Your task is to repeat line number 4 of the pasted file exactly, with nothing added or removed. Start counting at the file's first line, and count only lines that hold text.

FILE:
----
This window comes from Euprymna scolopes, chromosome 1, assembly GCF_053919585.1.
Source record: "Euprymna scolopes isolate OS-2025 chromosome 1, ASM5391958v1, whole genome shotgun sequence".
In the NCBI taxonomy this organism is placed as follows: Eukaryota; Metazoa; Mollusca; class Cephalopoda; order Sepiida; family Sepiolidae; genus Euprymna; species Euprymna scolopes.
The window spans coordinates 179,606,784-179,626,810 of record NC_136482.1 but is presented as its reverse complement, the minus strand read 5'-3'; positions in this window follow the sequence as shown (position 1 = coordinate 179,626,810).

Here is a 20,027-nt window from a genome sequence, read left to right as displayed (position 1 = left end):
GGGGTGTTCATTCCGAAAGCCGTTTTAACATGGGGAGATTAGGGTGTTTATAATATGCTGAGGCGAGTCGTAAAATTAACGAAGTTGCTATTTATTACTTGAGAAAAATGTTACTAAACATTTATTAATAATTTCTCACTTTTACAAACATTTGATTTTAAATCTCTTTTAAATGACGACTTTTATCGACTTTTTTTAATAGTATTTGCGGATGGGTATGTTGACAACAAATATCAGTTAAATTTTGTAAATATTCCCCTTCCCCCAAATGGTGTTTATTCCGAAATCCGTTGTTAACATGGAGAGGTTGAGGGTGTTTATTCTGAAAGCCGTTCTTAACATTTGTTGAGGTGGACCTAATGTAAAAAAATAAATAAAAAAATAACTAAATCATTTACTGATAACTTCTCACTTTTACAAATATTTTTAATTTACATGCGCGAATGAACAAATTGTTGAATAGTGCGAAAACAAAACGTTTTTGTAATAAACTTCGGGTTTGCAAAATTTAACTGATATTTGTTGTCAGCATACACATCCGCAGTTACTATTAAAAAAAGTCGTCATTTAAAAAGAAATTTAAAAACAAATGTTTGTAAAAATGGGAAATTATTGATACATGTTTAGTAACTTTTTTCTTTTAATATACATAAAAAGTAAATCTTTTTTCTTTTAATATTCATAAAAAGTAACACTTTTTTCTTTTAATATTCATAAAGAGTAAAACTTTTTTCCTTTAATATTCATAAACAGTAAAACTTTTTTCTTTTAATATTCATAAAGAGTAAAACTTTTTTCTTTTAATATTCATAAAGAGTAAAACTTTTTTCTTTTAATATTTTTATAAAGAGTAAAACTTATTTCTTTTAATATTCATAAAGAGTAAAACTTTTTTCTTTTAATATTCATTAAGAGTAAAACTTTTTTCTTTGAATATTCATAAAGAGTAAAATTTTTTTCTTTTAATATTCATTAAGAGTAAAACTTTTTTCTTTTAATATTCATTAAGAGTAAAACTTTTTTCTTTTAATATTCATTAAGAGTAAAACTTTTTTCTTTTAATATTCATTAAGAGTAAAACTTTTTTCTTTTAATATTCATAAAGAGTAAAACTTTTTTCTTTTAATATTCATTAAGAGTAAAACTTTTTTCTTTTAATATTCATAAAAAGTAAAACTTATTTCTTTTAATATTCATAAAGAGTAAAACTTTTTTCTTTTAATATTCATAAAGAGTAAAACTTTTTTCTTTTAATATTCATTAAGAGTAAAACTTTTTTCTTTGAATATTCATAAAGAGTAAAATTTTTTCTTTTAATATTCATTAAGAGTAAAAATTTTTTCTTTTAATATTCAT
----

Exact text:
The window spans coordinates 179,606,784-179,626,810 of record NC_136482.1 but is presented as its reverse complement, the minus strand read 5'-3'; positions in this window follow the sequence as shown (position 1 = coordinate 179,626,810).